Radiative properties of a material is the core of thermal science and optics, which play critical roles in modern technologies, including microelectronics, energy conversion, and nanotechnology. The key to modify or enhance radiative properties is employing one-, two-, and three-dimensional (1, 2, and 3D) periodic micro/nanostructures. Since their applications are not fully uncovered and very few comprehensive studies are available, the objective of this dissertation is to explore applications of periodic micro/nanostructures with modified radiative properties in modern technologies through both numerically and experimentally investigations. Theses representative applications include the thermal control in rapid thermal processing, the design of a wavelength-selective radiator for thermophotovoltaic systems, and the nanothermal manufacturing. The theoretical foundation of the study is built on the rigorous coupled-wave analysis (RCWA) for numerical calculation of the far-field radiative properties and the electromagnetic field distribution in the near-field regime. Measurements of diffraction efficiencies are conducted on fabricated 1D and 2D periodic silicon microstructures with a laser scatterometer/diffractometer with high angular resolution. The diffraction efficiency can be employed for non-contact surface profile inspection tool because it strongly depends on structure patterns. For better temperature control during rapid thermal processing, the dissertation performs a parametric study on radiation absorption of a generic CMOS device together with its simplified nanoscale structures. The applicability of approximation models, which homogenize micro/nanostructures into a film, is also evaluated. Next, a new concept of complex gratings is proposed for actively tailoring the radiative properties and serving as a thermophotovoltaic (TPV) radiator. The radiator exhibits a wide-band and angle-independent high transverse magnetic wave emittance matching the bandgap of TPV cells so that the energy conversion efficiency can be improved. Furthermore, the nanoscale metallic slit arrays show polarization-dependant enhanced transmission and highly localized electromagnetic energy density, which hold promising potentials in nanothermal manufacturing. Three submicrometer metallic slit arrays are fabricated on top of a silicon substrate. Their spectral transmittance is measured with a Fourier-transform infrared spectrometer and largely agrees with RCWA modeling results. In short, the dissertation clearly demonstrates that precise control and tuning of radiative properties using micro/nanofabrication are not only feasible but also may have numerous technological impacts. Advisors/Committee Members: Dr. Zhuomin Zhang (Committee Chair), Dr. F. Levent Degertekin (Committee Member), Dr. Gee-Kung Chang (Committee Member), Dr. Pei-feng Hsu (Committee Member), Dr. Peter J. Hesketh (Committee Member).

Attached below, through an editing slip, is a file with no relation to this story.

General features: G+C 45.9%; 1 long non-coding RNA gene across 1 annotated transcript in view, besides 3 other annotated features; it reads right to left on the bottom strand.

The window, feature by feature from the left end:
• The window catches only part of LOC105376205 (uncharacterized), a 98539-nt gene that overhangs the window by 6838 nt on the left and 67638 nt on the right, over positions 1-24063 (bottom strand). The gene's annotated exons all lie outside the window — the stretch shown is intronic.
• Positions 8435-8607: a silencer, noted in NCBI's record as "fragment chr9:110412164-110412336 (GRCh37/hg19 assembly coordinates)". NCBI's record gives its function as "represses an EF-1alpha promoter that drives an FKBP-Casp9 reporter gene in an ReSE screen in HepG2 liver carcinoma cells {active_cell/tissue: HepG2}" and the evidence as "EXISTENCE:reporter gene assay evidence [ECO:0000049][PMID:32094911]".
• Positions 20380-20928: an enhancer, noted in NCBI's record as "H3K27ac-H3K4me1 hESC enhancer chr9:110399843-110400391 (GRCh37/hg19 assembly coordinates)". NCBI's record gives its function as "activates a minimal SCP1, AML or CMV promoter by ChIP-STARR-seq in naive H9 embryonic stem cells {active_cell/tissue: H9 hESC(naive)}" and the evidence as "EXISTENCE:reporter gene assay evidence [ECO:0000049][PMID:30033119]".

Subjects/Keywords: Micro/Nanostructures; Gratings

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APA · Chicago · MLA · Vancouver · CSE | Export to Zotero / EndNote / Reference Manager

APA (6th Edition):

Chen, Y. (2007). Rigorous Modeling of the Radiative Properties of Micro/Nanostructures and Comparisons with Measurements of Fabricated Gratings and Slit Arrays. (Doctoral Dissertation). Georgia Tech. Retrieved from http://hdl.handle.net/1853/14470

Chicago Manual of Style (16th Edition):

Chen, Yu-Bin. “Rigorous Modeling of the Radiative Properties of Micro/Nanostructures and Comparisons with Measurements of Fabricated Gratings and Slit Arrays.” 2007. Doctoral Dissertation, Georgia Tech. Accessed May 09, 2021. http://hdl.handle.net/1853/14470.

MLA Handbook (7th Edition):

Chen, Yu-Bin. “Rigorous Modeling of the Radiative Properties of Micro/Nanostructures and Comparisons with Measurements of Fabricated Gratings and Slit Arrays.” 2007. Web. 09 May 2021.

Vancouver:

Chen Y. Rigorous Modeling of the Radiative Properties of Micro/Nanostructures and Comparisons with Measurements of Fabricated Gratings and Slit Arrays. [Internet] [Doctoral dissertation]. Georgia Tech; 2007. [cited 2021 May 09]. Available from: http://hdl.handle.net/1853/14470.

Council of Science Editors:

Chen Y. Rigorous Modeling of the Radiative Properties of Micro/Nanostructures and Comparisons with Measurements of Fabricated Gratings and Slit Arrays. [Doctoral Dissertation]. Georgia Tech; 2007. Available from: http://hdl.handle.net/1853/14470